If elected, Teufel, a pork producer, said he would push for water and sewer projects in the southern part of the county.
"A lot of money has been spent on the north end, but here in the south end of the county we need to have sewer and water projects taken care of. We need them developed," Teufel said.
Teufel said he has some ideas about getting state funding for different projects.
"You need to direct your resources to make Berkeley County a better place. There's always another avenue when you're in a growth-related county to come up with money," Teufel said.
Although he has no experience as an elected official, Teufel said he's held several leadership positions: He's a longtime member of the Martinsburg-Berkeley County Chamber of Commerce, has attended the Leadership Berkeley program, is on the Berkeley County Farm Bureau's board of directors, is president of the county's Republican Association and is involved with the state and national Pork Producers Council.
"It's a bright time for the future of Berkeley County and we need to be very open. We need to look to the future not to get us through 2000, but to bring us through the years after 2000," Teufel said.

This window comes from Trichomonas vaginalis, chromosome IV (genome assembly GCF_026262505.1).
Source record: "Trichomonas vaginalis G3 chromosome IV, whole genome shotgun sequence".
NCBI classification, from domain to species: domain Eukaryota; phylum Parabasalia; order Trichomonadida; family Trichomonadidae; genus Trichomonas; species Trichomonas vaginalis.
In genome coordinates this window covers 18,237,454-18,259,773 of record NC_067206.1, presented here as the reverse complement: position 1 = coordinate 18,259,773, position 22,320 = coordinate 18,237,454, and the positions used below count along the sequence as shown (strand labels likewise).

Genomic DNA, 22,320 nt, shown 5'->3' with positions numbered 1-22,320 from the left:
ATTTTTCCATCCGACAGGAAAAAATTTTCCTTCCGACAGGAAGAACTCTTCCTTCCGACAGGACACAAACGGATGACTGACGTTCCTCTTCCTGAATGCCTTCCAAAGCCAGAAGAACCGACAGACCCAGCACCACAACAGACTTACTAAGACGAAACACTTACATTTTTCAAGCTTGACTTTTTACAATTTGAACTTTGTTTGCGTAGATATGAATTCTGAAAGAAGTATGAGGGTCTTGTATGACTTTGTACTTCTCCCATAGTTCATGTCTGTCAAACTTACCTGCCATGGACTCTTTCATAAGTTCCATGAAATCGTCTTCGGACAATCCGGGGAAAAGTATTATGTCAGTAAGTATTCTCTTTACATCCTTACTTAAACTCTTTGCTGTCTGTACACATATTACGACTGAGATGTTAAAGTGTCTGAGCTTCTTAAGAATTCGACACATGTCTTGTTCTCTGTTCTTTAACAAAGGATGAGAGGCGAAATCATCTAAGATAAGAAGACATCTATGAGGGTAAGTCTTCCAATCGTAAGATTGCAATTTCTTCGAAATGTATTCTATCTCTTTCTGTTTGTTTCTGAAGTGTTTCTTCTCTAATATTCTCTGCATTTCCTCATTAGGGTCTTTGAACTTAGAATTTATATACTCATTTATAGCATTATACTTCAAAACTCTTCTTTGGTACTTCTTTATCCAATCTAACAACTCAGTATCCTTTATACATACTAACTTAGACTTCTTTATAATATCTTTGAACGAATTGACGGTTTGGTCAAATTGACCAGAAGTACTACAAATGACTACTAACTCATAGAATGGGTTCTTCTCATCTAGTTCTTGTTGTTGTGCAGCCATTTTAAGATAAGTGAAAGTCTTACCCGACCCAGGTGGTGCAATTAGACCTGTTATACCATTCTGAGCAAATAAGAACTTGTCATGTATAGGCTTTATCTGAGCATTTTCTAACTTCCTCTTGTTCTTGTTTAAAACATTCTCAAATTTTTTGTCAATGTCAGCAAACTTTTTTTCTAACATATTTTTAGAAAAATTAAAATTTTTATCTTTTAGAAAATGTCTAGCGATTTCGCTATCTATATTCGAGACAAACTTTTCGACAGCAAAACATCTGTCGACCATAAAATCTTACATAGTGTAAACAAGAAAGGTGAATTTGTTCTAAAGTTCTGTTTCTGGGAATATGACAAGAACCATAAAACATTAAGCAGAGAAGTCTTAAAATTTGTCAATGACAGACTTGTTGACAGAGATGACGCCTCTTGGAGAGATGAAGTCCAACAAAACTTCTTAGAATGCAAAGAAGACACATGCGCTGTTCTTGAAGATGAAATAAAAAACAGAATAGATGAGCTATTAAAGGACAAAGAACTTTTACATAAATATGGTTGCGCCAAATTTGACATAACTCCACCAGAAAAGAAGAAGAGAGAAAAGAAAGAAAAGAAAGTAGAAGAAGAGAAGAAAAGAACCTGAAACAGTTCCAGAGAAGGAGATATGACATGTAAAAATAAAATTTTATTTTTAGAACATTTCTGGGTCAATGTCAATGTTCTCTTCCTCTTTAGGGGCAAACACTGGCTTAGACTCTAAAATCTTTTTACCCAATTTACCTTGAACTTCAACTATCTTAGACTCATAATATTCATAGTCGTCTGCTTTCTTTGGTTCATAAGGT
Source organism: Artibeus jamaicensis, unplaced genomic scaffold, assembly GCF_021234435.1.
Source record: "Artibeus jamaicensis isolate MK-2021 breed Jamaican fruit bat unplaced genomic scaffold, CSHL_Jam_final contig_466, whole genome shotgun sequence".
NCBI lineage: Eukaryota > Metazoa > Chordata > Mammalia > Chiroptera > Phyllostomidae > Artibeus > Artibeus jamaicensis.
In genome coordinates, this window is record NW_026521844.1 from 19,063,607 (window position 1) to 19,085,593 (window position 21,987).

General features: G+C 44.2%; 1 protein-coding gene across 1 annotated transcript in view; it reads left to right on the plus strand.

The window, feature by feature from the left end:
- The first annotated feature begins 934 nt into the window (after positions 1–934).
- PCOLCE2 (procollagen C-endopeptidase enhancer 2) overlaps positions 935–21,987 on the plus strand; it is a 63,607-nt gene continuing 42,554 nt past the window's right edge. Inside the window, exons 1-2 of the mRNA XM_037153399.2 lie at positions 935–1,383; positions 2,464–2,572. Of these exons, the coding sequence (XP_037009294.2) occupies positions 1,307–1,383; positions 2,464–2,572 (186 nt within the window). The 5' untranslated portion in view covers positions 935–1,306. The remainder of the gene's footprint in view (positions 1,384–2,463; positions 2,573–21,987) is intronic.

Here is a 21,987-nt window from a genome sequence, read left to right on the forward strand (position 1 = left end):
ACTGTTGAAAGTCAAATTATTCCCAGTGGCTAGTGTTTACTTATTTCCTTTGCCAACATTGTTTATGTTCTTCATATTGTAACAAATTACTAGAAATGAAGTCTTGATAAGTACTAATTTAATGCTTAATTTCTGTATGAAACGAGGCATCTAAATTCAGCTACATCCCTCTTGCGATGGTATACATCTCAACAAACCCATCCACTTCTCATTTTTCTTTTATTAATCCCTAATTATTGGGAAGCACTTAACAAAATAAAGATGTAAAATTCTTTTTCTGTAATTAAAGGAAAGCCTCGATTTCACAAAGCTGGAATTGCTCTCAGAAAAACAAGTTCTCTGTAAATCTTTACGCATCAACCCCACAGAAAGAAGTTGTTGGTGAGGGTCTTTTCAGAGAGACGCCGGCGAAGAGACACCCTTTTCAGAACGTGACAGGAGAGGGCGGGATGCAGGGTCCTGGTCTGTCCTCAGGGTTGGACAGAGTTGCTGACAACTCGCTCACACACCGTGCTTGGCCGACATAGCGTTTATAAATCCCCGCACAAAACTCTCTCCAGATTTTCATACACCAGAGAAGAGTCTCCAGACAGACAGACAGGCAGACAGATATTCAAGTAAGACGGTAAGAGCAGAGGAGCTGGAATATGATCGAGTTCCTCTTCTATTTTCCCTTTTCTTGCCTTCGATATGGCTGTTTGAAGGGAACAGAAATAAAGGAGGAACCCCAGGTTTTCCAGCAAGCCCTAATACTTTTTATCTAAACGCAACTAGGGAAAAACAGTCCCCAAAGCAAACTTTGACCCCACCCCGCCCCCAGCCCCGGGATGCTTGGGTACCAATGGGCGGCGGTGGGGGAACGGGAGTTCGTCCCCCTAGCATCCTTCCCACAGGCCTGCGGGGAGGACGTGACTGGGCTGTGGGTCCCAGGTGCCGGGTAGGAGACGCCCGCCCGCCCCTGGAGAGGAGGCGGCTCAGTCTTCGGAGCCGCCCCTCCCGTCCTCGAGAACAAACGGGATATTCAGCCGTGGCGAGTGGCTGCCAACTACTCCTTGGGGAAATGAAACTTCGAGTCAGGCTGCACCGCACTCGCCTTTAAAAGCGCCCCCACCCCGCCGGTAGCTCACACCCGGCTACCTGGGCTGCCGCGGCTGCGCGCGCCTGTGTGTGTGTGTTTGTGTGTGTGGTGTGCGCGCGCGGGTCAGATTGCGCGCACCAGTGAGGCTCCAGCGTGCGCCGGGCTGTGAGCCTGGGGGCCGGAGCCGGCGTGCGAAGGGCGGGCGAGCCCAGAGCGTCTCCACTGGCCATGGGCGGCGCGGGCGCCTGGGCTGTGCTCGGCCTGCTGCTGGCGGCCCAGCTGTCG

Aside from working for improvement projects in southern Berkeley County, Teufel said that if elected he'd push for more support for law enforcement and the recreation department.
Three other Martinsburg men are vying for Smith's seat.
Leon Close, a 64-year-old home-builder, said he would hold the line on taxes if elected. He was the GOP nominee for state Senate in 1984 when he lived in Morgan County and has run for the House of Delegates three times. He lives in Martinsburg.
The Rev. John E. Wright, a Republican from Bunker Hill, W.Va., and former county commissioner, and C.B. "Butch" Pennington, a Democrat from Martinsburg, have also filed to run in the primary.